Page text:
The Commission on Presidential Debates, an entirely pointless and partisan body, on October 9 announced the cancellation of the second debate between Donald Trump and Joe Biden. So, what happens next? What are the implications for the election? More to the point, why has the much-anticipated showdown been scrapped? The anti-Trump media claims that there will be no debate because the Trump campaign backed out but, let’s be honest: The debate is not going to happen because the Biden campaign does not want to put their guy on the stage again.
Mr. Trump’s positive COVID-19 test gave Team Biden the perfect excuse to avoid having to put it’s pouting, head-shaking, name-calling candidate up against the president in another in-person face-off. While it could certainly be argued that neither presidential contender pulled off a great performance in the first debate, the Democrat challenger looked out of sorts. Just as Al Gore pouted his way through the debates with George W. Bush all those centuries ago – as it seems now – so Mr. Biden appeared equally out-matched and distinctly passive-aggressive during the first of this campaign’s head-to-head rumbles.
Courtesy of his almost five decades of splashing around in the Washington kiddie pool, Joe Biden has accumulated a wealth of debating experience. After all, he has run for president several times and, though his campaigns all failed miserably, the former veep was never too shabby when it came to holding his own on the debate stage.
Against the bombastic Trump, though, Scranton Joe was unable to summon that statesmanlike demeanor he has projected in previous verbal jousts with campaign opponents. The last thing his advisors wanted was to put him through that ordeal so soon again. He needs several more naps before he is ready for another in-person hootenanny with the man who can riff for two hours in front of a crowd of thousands.
The cancellation of the debate does play into the Democrat’s hands much more so than it does the president’s. Mr. Trump made it clear that he was willing to debate in person – even if the event was held outside – but he was not going to allow Biden to participate from his Delaware basement, where he could possibly have benefitted from some off-camera help. Anyone could have seen this coming. No sooner had the lights gone down on the first matchup, House Speaker Nancy Pelosi (D-CA) proclaimed that her party’s candidate need not participate in further debates. It seems the Democrats’ plan was to not have Biden risk another tangle with Trump.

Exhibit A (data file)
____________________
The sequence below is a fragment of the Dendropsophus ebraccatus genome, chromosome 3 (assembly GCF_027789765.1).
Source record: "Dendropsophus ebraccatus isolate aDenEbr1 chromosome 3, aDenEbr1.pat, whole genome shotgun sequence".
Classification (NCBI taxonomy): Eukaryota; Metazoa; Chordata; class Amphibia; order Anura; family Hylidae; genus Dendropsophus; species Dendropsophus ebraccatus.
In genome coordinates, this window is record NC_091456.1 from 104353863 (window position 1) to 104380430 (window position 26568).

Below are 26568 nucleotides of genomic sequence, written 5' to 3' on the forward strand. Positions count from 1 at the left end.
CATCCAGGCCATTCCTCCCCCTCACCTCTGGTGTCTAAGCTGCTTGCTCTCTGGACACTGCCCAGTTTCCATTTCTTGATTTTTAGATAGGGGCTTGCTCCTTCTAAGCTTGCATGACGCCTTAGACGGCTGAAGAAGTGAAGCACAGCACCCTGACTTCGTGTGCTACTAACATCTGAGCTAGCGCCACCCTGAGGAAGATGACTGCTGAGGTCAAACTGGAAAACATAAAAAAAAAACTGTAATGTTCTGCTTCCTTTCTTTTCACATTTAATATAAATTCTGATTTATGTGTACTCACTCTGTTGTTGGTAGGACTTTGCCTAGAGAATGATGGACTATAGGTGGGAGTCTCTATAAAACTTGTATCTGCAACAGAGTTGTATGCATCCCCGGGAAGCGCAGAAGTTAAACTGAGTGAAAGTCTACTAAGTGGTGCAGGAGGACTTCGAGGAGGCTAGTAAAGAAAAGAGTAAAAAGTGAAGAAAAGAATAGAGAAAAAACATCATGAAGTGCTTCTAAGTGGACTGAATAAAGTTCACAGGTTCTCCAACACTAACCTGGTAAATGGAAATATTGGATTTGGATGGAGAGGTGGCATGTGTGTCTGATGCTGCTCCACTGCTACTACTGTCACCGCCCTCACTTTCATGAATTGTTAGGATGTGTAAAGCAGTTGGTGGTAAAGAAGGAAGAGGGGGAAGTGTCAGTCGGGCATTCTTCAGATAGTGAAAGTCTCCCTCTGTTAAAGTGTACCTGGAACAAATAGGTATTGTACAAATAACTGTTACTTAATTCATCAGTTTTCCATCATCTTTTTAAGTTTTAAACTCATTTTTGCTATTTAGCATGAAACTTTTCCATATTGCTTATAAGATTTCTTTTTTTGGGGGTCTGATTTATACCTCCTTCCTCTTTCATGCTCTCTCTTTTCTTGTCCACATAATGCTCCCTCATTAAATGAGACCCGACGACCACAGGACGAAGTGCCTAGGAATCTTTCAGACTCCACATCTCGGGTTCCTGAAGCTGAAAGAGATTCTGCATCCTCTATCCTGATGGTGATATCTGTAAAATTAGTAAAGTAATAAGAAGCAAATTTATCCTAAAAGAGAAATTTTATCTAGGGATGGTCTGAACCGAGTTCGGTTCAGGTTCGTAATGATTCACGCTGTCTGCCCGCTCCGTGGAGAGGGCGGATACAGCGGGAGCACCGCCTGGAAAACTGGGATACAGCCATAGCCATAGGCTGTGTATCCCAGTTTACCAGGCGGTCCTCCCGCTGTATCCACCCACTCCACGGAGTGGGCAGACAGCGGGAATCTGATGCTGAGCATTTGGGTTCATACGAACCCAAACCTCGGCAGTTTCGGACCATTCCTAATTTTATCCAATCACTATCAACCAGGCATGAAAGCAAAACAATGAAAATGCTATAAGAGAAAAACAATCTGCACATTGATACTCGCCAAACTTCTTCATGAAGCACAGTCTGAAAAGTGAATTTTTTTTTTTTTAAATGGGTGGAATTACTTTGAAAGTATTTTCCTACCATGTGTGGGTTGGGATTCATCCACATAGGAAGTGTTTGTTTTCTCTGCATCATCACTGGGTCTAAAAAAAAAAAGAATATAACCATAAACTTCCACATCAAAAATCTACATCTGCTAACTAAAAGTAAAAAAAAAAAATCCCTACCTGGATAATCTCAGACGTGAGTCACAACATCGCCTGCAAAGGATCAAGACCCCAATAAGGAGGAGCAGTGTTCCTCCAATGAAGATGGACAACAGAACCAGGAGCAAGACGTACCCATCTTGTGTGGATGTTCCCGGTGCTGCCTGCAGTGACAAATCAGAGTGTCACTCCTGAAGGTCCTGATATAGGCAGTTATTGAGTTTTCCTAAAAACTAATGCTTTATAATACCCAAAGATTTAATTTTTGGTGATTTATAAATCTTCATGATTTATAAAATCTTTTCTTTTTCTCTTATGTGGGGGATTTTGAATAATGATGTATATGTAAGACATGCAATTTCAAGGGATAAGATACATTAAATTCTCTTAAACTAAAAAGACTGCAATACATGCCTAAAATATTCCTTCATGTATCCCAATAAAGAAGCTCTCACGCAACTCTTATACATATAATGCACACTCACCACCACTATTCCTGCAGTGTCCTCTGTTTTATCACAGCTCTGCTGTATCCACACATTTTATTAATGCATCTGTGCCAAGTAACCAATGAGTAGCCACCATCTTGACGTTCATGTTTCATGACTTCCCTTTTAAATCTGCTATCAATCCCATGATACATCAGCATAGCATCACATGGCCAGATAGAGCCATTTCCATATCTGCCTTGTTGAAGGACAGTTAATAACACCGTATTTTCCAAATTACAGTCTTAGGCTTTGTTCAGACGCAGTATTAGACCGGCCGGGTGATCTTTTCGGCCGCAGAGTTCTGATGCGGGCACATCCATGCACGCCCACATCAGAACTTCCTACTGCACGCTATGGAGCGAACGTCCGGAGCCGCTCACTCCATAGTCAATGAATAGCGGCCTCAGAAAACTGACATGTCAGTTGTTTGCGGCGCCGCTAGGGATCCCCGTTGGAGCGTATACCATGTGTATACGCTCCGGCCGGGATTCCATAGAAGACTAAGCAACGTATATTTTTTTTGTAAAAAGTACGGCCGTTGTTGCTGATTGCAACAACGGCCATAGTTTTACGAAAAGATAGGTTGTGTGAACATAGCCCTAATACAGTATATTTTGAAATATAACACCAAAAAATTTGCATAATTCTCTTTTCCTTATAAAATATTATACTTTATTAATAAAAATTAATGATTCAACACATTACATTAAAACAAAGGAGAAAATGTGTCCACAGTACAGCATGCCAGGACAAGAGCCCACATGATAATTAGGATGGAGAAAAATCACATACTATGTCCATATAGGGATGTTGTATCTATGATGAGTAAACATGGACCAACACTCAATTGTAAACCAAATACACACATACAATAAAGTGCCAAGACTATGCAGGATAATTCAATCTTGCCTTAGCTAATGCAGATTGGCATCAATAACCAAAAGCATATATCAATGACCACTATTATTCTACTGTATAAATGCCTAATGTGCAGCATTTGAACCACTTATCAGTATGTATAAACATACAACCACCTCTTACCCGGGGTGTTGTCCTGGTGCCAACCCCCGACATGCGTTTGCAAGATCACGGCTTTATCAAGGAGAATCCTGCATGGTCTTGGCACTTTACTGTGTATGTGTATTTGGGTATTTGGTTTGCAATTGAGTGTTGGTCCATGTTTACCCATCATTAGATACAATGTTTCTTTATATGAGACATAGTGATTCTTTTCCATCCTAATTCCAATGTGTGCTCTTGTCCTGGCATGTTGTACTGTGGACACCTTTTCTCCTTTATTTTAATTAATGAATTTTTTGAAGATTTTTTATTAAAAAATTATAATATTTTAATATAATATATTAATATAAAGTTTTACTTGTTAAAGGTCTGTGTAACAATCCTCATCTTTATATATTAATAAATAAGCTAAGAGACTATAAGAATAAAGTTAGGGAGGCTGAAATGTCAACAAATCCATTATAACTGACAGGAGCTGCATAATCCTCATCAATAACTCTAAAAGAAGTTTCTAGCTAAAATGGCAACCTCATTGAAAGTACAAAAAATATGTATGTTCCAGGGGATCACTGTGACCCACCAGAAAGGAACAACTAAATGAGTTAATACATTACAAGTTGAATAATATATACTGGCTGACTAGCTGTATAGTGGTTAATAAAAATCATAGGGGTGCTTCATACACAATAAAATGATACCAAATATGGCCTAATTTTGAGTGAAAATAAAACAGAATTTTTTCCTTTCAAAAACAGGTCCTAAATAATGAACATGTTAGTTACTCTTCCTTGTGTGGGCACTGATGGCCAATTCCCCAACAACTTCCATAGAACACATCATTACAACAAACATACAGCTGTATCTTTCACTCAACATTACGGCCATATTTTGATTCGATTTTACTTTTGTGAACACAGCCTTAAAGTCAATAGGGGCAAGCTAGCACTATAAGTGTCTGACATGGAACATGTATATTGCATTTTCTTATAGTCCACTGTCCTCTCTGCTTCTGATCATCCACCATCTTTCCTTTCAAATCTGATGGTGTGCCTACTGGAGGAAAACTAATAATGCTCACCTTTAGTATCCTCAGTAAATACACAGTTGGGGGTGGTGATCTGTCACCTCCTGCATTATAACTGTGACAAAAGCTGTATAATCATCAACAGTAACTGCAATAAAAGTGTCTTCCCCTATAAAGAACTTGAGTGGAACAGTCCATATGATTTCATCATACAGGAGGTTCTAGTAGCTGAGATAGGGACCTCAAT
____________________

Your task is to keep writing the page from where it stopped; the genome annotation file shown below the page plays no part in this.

The Pro-Joe Commission
The time, location and conditions for presidential debates could easily be negotiated by representatives of the opposing campaign teams but, instead, we have a commission – which is supposed to be bi-partisan. Nevertheless, it is obvious that the commission intended to acquiesce to the Biden campaign’s wishes but not to Trump’s. This is not a neutral body. As former Kansas Senator Bob Dole said on Twitter:
“The Commission on Presidential Debates is supposedly bipartisan w/ an equal number of Rs and Ds. I know all of the Republicans and most are friends of mine. I am concerned that none of them support @realDonaldTrump. A biased Debate Commission is unfair.”
Time Running Out to Make Biden Talk
The less Biden speaks before election day, the better. His supporters know it and so do the people running his White House bid. He and his running mate, Sen. Kamala Harris (D-CA) have both deftly avoided being put into a position of having to admit what a Biden-Harris (or Harris-Biden) administration would mean: tax hikes on most Americans, the destruction of the U.S. fracking industry and the wider energy sector, massive bailouts of economically crippled blue states, and the packing of the Supreme Court.
Creating the chance of Mr. Biden having to address those issues is too big a risk, and so the cancelation of the upcoming debate was a gift to his campaign. For that reason, it could be argued that Mr. Trump perhaps should have agreed to the virtual debate so that his opponent might still have been cornered into giving some straight answers.
As it stands, the October 22 showdown in Nashville – what would have been the third debate – is still on the books. By that time, President Trump would have had ample opportunity to prove to the commission that he will not be able to strike down his frail opponent with the dreaded COVID cooties. Will the Nashville debate happen, though? Anything is possible – it is 2020, after all. For the Trump campaign, however, making it happen will likely be a top priority. Mr. Biden has some questions to answer and, before November 3, someone needs to ensure he provides the American people with those answers.
Read more from Graham J. Noble.
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